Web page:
We were lost for a while driving around in circles and talking some more. When we finally found the fabric store we picked out a pattern, measured her doll Elizabeth (who used to belong to her mother), found some purple colored fabric with Easter eggs on it, white lace, and purple ribbon for the straps of the blouse. I also bought her a new pincushion and a box of pins with different colored balls on top. Our total was $38.00 for a doll dress. God have mercy. While we waited for our turn at the cutting table, Rebecca did leaps and pirouettes, and pointed her toes and jumped and spun around.

I told her how I used to play with my mother’s pincushion while she sewed at her machine. I would lay on her bed and push the pins in and out to hear the scrunchy straw noise the cushion makes and talk to my mother.

Somehow the whole project took almost 3 hours. Rebecca’s ears were hurting and we were hungry by the time we got home. I haven't actually sewn anything from a pattern, but I didn't tell her that.  Next week we'll cut out the material and pin the whole dress.

Thursday, March 11, 2010

Sacred Space: Rebecca in Nature

When spring finally came that year, it came with an extravagance of color. The wisteria on the lattice work covering the sky over my small backyard seemed to grow and bloom overnight. Thousands of perfumed flowers appeared, but not only that. Bees adored the lavendar buds. With hundreds of bees living right above my head, sometimes the buzzing was so loud I would stop what I was doing, close my eyes just to listen. and breathe in the air.  Somehow I got on the hummingbird flight pathway, one little hyper Anna's hummer after another, with its telltale flourescent green back and ruby throat, flew by to sip nectar from my copper feeder. It felt magical, in techicolor even.  My bright pink and salmon-colored geraniums  grew to the size of an adult's head and I swear that year I never used Miracle Gro. I didn't need to. My 20'x 10' backyard was a wonderland.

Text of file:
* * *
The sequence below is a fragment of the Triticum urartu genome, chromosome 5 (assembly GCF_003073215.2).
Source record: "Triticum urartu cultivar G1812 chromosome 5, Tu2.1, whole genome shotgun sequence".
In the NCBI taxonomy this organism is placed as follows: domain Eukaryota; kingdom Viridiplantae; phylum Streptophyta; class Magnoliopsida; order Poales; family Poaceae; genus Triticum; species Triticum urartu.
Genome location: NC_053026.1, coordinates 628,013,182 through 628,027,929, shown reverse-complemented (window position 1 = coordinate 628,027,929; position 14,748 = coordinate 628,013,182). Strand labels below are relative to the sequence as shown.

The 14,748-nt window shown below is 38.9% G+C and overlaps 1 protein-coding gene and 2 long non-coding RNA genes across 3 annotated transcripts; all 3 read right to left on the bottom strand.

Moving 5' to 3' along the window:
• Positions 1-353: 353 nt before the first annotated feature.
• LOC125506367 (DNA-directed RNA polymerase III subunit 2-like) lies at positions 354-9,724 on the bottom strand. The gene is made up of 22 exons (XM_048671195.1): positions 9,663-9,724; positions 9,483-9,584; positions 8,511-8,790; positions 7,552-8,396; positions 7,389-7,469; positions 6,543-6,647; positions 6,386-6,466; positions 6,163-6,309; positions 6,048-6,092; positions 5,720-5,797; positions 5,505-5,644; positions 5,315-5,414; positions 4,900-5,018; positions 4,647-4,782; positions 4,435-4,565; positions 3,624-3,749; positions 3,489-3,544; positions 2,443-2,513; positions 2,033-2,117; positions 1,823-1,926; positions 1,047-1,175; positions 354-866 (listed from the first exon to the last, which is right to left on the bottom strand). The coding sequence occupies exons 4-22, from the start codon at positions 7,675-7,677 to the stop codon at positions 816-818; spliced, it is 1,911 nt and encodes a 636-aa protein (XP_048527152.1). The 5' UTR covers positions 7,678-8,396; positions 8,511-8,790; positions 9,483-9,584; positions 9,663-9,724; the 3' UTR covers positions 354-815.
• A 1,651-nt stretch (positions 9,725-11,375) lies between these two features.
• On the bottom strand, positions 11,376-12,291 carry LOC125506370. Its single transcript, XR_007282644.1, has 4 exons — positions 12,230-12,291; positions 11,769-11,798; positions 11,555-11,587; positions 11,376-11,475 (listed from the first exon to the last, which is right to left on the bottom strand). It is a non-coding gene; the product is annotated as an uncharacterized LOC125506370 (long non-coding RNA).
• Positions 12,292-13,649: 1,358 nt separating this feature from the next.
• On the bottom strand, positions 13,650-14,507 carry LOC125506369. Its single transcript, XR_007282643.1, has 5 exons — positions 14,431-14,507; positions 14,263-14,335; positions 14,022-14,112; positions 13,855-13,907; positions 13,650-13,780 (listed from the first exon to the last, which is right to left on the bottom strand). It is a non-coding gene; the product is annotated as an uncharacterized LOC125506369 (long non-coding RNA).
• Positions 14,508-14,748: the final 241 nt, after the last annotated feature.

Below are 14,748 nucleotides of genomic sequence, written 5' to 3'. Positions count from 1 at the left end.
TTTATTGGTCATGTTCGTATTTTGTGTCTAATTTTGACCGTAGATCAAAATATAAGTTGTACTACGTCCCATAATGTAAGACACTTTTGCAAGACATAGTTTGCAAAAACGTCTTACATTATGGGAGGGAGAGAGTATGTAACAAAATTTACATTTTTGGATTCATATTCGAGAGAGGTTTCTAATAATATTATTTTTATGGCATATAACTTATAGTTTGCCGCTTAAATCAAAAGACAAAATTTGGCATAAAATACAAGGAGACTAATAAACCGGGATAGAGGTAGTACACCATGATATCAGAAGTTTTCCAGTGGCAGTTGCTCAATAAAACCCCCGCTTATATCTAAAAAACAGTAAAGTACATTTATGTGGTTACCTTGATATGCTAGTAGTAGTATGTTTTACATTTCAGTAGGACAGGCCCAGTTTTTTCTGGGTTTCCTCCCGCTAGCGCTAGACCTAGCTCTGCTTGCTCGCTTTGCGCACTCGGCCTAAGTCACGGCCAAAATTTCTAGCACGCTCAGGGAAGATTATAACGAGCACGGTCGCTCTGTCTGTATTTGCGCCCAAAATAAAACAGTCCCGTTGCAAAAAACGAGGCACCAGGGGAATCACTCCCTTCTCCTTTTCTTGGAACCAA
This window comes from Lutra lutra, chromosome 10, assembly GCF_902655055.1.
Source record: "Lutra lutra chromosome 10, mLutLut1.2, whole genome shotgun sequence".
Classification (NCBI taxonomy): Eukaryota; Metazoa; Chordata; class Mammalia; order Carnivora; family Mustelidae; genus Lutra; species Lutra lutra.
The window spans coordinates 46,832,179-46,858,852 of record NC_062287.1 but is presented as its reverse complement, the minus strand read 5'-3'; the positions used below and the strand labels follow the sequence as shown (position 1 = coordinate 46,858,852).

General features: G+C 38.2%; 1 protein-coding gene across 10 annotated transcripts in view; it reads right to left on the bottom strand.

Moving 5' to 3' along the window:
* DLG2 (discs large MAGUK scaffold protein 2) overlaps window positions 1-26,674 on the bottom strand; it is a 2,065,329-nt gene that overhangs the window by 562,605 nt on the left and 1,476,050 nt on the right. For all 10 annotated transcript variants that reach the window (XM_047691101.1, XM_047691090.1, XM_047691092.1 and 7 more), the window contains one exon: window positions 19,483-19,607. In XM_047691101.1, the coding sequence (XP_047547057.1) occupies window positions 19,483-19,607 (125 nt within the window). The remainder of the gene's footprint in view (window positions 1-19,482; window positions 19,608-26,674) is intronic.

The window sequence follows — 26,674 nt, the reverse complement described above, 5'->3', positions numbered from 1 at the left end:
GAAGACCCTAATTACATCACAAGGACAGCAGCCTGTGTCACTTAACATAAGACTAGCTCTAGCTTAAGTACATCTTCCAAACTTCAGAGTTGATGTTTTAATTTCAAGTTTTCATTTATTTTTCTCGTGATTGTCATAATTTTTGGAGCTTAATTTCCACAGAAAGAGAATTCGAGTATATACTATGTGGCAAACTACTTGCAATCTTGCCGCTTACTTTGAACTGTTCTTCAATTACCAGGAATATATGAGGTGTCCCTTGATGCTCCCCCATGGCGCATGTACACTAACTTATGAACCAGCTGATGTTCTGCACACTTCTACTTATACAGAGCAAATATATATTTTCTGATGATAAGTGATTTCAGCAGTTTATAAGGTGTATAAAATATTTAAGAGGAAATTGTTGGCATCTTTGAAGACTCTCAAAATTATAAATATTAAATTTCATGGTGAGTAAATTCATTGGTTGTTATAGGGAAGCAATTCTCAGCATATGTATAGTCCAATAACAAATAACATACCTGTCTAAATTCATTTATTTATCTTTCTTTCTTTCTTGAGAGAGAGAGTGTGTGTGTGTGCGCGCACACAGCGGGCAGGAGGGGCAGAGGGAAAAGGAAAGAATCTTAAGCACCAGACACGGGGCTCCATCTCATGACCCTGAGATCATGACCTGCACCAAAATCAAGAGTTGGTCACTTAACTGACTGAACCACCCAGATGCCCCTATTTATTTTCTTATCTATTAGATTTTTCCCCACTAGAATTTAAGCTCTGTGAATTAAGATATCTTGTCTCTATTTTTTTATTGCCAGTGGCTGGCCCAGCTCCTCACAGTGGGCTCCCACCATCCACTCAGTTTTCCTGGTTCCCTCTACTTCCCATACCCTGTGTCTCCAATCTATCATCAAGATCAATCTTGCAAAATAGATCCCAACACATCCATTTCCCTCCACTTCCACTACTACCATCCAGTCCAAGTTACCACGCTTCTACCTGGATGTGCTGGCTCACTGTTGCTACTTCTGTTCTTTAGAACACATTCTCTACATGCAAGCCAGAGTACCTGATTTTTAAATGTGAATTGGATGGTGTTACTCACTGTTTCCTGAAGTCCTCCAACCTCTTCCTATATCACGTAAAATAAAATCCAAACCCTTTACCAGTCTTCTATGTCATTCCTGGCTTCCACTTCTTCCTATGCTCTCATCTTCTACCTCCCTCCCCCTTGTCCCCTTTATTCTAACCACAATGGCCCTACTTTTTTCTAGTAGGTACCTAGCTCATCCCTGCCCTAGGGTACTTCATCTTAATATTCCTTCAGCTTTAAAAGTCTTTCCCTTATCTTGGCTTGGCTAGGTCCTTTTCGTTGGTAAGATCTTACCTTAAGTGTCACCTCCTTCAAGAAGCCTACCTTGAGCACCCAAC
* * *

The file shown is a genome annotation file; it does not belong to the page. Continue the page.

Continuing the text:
It began when my granddaughter was just three and 1/2  years old. We began to sit outside, very still, and watch what happened in my small yard.